12 weeks after breaking her foot while walking down a cobbled street, Phil Healy stepped onto the track for the 200m at the Stadio San Paolo in Naples.
Just being there for the heat was a real accomplishment, a bright sign of the Bandon sprinter's iron will.
"By right, I shouldn't have been there," the Irish 100m and 200m record holder told Balls.
It was during an April warm weather training camp in Malta that the injury happened. Just three months out from her final World University Games, it was a major blow, made all the worse that it came shortly the best training session she'd ever done.
"The times were absolutely super," says Healy.
I was just walking through Valetta to where we were staying and I wobbled off a tiny step. I thought it was just a simple roll over on the ankle. It was an avulsion fracture. The force from the muscle on the side of my leg pulled on the bone.
It turned out to be a fifth metatarsal break. It was millimetres away from surgery. I was lucky in that sense but I knew straight away that once I took the next step that it was broken.
In the hospital waiting for the result of the x-ray, I cried for the full two hours that I was there between the pain and knowing it was going to be bad news.
At the Irish University Championships in April, Healy ran 23.04, just 0.05 outside her Irish record; an encouragingly fast time considering how early it was in the season. The injury was a devastating setback but Healy and her coach Shane McCormack did not let it KO them.
At the World University Games two years ago, Healy finished seventh in the 200m. In between then and now, she has moved her training base from Cork to the Waterford Institute of Technology where she is studying for a Masters in Enterprise Computer Software. The move was also a practical one for her running career: It brought her closer to McCormack, allowing them to extract every drop from the partnership.
"When we got back to the hotel, we made a plan," says Healy.
"When I flew back, I went to see Johnny McKenna, the specialist in Santry Sports Clinic. He was hugely positive. He took me out of the [protective] boot 12 days later. He said I could push on with my training with the bike and swimming.
"It was an intense first six weeks. I would have trained two to three times a day, every day. I had three days off in the space of four weeks. It was hard.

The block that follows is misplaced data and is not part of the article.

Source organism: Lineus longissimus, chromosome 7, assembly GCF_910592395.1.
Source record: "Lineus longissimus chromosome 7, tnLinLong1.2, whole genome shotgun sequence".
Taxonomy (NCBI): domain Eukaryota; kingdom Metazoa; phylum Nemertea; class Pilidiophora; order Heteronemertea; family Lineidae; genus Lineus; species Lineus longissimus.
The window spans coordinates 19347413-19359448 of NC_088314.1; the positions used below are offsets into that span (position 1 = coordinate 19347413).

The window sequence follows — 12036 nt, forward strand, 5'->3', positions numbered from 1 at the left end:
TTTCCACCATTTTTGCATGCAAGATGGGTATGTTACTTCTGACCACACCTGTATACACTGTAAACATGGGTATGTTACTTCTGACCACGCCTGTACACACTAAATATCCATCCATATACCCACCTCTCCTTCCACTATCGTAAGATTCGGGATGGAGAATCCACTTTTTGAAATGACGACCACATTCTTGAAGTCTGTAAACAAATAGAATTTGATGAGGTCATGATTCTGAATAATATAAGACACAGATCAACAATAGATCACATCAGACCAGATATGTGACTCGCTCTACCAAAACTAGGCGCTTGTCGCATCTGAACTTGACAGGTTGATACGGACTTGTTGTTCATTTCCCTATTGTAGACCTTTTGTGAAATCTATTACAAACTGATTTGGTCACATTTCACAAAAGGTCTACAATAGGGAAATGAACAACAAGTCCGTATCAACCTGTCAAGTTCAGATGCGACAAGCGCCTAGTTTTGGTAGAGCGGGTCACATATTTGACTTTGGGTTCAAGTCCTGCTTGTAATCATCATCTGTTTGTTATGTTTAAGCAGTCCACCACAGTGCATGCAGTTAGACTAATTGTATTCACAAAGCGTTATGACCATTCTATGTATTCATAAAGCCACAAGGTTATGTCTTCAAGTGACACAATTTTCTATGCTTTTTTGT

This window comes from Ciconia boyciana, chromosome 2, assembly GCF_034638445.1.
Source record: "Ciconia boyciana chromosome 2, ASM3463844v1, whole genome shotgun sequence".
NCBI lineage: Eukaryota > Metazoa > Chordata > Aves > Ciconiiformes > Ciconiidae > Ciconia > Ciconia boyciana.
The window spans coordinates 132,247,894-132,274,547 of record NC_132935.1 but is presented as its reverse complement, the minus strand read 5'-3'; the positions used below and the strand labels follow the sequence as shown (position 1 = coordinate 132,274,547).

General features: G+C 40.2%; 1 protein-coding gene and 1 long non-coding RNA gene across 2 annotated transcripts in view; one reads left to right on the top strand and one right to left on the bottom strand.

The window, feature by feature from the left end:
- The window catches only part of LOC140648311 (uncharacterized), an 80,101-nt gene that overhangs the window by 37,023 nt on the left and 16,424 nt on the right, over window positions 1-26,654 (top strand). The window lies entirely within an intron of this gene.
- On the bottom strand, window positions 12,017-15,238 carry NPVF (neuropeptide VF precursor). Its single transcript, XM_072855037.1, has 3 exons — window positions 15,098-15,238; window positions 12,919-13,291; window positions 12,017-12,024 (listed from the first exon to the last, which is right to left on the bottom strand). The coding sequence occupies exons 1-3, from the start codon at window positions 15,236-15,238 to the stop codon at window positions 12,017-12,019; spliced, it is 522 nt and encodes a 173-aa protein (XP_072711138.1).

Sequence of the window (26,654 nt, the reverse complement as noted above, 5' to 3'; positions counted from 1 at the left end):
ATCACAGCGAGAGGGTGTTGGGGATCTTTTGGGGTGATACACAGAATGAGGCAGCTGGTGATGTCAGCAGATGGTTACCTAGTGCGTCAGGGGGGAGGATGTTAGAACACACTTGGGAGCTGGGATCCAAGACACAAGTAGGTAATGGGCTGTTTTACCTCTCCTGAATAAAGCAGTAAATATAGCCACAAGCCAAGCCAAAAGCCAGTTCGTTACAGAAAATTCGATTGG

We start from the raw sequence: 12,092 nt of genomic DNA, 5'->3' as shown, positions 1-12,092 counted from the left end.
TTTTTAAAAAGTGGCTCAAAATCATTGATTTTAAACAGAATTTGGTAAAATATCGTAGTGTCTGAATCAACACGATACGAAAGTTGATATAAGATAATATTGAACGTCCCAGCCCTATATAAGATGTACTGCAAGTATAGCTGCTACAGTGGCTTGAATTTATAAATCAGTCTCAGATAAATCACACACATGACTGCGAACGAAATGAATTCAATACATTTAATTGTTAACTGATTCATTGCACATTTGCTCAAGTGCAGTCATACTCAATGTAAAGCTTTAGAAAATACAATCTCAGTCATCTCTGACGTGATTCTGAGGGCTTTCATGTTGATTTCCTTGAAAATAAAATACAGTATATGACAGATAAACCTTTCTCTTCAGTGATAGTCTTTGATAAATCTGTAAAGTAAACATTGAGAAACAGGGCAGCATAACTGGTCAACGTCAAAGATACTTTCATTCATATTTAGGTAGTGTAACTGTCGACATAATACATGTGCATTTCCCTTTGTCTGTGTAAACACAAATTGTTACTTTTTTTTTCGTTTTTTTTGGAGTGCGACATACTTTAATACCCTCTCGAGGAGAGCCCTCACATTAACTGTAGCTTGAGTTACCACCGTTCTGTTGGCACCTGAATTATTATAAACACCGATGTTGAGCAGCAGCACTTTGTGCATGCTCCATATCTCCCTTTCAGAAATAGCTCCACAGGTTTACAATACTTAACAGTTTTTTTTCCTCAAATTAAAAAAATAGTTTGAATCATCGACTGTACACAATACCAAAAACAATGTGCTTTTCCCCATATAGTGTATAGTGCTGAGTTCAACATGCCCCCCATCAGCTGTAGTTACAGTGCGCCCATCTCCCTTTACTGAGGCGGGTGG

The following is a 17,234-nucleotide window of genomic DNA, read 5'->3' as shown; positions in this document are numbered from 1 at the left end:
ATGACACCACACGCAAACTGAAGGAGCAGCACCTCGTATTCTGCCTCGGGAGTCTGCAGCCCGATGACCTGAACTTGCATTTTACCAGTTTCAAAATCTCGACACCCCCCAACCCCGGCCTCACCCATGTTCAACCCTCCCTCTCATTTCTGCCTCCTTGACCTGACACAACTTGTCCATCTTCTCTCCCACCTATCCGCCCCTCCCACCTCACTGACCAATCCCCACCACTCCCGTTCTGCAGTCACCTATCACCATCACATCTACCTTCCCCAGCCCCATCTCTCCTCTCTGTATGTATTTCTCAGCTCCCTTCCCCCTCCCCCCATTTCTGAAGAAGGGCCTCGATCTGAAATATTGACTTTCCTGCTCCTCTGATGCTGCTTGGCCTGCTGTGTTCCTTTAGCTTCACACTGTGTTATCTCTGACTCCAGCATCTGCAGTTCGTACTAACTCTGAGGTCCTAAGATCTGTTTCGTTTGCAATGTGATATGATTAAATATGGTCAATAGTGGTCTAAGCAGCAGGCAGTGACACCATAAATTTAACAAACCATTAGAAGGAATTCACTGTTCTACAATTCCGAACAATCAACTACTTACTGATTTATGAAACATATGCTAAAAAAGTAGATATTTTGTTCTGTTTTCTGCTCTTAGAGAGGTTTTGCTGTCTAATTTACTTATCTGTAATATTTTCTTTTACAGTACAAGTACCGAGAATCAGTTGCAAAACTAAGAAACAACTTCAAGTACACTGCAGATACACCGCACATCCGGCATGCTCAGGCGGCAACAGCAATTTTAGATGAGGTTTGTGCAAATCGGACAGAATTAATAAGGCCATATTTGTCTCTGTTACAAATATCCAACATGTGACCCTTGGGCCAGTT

"I knew that day when I found out that it was broken, I had no other choice. I knew I had to make a second plan as I couldn’t run. I had to make the most of the new opportunities I had to become better in other areas."
Few avenues were left unexplored as Healy pushed hard to rehab the injury. A month after the break, she began travelling to Dublin to train on the anti-gravity treadmill at the Sport Ireland Institute. They gave her a bone healing machine and she used another one to stimulate her calf muscle.
"To be fair to my coach Shane," says Healy, "he was at every single session and he was driving me here, there and everywhere because I couldn’t drive with the foot.
"We went swimming at seven o’clock in the morning, he used to come down to me in Waterford from Wexford."
Six weeks after the injury occurred and she was back in runners able to stride out.
The rehab, I didn’t expect it to be so hard. Learning how to run again, I hadn’t been running in six weeks. It’s something I do every single day and you think it’s the most natural thing for everybody to do.
The whole process of it felt so unnatural. It took a good few weeks to get back into the swing of things. By week 10, week 11, things started to come together.
On July 10th, Healy won that 200m heat. It was a massive relief, the cobwebs of uncertainty were blown out.
She progressed through the semi-finals as one of the two fastest non-automatic qualifiers but the final came a little too quick for someone whose wheels had only started to turn freely a week before.
Still, she finished sixth, running 23.44. Beyond that, Healy undoubtedly learned a lot about herself. She had faced the first major injury challenge of her career and overcome it with admirable determination.